But after a week of rising tensions following the men's sudden re-emergence in Ireland, it is clear that neither side yet knows how to resolve the issue.
A spokesman for the Government last night said it was clear the matter would "take time".
Colombia wants the three - Jim Monaghan, Martin McCauley and Niall Connolly - returned to the country to serve 17-year sentences for training FARC guerrillas.
But there is no clear legal avenue available to bring this about, as there is no extradition treaty between Ireland and Colombia.
Earlier this week, Tánaiste Mary Harney suggested the men could serve their sentences here instead, if Colombia signed up to a European convention on the transfer of prisoners. Several other South American countries are already party to the convention.
But legal experts have discounted that possibility on a number of grounds. One reason for scepticism is that Irish legislation to ratify some parts of the convention has yet to be passed, and the experts believe it could not be applied retrospectively to imprison the three here.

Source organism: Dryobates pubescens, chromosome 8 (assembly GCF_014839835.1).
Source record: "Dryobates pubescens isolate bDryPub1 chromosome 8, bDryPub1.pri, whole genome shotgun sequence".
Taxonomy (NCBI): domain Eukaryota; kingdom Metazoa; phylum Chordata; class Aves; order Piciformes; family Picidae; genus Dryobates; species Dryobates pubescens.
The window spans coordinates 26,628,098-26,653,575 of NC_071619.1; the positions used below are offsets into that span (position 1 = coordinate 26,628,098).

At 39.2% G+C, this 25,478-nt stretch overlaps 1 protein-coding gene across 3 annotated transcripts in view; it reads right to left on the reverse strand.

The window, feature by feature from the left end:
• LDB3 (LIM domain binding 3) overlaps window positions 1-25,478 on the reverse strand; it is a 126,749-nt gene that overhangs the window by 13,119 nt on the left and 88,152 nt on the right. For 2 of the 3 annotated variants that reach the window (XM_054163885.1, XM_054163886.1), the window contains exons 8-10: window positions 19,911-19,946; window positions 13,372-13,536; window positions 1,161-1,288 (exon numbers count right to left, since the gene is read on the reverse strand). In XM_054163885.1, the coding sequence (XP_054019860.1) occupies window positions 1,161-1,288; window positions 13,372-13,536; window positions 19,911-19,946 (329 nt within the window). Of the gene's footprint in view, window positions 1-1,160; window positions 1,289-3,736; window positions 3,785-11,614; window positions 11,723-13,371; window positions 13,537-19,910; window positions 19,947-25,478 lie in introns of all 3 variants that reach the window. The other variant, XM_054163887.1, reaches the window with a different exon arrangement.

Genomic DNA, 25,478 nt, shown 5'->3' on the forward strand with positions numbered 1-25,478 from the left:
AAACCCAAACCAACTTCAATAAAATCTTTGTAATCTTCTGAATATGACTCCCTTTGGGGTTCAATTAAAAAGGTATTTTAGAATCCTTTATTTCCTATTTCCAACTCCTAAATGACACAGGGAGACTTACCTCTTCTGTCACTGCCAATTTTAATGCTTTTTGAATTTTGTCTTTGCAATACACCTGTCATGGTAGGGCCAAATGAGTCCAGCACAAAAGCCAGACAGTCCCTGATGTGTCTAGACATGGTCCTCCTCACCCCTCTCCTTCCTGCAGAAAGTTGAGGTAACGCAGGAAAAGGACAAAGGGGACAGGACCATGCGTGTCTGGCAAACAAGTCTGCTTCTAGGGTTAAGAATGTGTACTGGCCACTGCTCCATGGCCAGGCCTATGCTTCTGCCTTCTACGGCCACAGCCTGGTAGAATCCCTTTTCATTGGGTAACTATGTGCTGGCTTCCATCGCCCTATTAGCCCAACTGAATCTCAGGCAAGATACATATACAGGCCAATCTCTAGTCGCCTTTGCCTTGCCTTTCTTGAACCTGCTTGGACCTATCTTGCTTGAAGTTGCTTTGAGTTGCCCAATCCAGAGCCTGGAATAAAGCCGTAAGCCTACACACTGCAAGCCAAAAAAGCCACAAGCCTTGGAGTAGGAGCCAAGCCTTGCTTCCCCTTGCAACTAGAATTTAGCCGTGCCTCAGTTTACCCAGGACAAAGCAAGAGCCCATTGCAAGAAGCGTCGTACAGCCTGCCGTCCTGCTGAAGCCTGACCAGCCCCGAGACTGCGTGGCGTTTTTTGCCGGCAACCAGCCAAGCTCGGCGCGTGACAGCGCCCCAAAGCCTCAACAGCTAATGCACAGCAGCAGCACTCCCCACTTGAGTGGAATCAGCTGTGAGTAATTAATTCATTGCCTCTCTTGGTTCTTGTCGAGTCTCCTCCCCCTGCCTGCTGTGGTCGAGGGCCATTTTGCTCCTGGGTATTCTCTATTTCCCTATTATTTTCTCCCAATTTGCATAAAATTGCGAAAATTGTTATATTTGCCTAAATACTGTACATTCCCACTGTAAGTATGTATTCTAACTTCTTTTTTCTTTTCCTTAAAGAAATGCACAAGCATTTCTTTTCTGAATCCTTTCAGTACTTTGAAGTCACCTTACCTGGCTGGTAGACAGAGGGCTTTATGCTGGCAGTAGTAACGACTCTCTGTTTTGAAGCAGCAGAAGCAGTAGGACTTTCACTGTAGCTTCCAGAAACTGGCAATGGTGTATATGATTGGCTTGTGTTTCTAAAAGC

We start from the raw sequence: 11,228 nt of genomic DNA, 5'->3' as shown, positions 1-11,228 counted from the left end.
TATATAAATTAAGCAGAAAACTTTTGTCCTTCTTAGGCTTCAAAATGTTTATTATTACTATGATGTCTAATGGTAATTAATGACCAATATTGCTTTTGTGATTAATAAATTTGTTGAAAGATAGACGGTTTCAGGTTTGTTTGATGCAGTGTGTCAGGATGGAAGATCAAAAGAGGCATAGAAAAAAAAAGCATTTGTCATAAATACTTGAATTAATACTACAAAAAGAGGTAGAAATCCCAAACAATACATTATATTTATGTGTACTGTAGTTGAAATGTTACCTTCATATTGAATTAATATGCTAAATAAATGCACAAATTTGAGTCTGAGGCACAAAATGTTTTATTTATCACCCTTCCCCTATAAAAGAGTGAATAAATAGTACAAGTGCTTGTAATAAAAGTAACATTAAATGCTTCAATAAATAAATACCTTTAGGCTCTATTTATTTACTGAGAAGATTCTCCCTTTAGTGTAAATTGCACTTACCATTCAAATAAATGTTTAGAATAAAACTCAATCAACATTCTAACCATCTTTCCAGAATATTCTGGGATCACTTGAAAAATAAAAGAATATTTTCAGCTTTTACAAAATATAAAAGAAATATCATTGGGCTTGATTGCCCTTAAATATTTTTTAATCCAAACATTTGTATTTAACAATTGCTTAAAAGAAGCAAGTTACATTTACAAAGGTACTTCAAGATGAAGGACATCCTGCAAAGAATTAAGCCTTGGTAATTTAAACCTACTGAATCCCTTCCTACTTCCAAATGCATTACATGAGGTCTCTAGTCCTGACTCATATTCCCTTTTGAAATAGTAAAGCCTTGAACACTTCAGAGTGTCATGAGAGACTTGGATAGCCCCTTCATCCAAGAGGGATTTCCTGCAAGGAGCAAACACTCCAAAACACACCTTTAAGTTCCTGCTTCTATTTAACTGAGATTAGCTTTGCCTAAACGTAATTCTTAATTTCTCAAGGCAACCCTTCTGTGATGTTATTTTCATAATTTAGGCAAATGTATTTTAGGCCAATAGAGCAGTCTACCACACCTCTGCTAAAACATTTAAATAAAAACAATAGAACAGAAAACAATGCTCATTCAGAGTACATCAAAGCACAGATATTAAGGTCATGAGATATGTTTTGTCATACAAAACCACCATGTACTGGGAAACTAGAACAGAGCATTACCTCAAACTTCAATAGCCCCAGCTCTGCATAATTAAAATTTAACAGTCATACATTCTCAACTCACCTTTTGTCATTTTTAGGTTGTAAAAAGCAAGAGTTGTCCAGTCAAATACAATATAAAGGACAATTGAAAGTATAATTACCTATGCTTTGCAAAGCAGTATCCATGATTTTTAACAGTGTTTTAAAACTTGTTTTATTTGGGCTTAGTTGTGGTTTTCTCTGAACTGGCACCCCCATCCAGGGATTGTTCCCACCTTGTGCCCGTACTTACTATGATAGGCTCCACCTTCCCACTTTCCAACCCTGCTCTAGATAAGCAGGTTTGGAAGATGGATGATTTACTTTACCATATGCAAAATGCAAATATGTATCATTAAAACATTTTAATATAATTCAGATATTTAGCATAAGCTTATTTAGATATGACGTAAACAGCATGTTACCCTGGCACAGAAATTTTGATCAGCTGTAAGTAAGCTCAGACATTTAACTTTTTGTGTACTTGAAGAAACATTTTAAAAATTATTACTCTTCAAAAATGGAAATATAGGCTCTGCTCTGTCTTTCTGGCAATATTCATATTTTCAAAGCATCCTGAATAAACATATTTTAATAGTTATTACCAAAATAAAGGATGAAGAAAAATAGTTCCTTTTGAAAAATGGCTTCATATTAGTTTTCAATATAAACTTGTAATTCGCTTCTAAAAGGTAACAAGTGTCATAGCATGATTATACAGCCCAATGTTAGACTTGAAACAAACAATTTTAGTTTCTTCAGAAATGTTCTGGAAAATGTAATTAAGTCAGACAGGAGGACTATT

Nonetheless, it was one of the avenues raised at the Bogota meeting, which saw the ambassador to Mexico, Art Agnew, outline the Government's position to Colombian Vice-President Francisco Santos Calderon and Deputy Foreign Minister Camilo Reyes.
"Ireland will meet its obligations under international law," Mr Agnew said following the meeting.
The ambassador, who also handles diplomatic representation for Colombia, acknowledged that the lack of a treaty between the two countries presented "a problem", but insisted "there could be other mechanisms" that would permit the three men's extradition.
He said the two sides were looking into all the possibilities and that, ultimately, a ruling on extradition would be left up to the courts here.
Mr Santos said he was confident a solution to the "problematic" issue would be reached.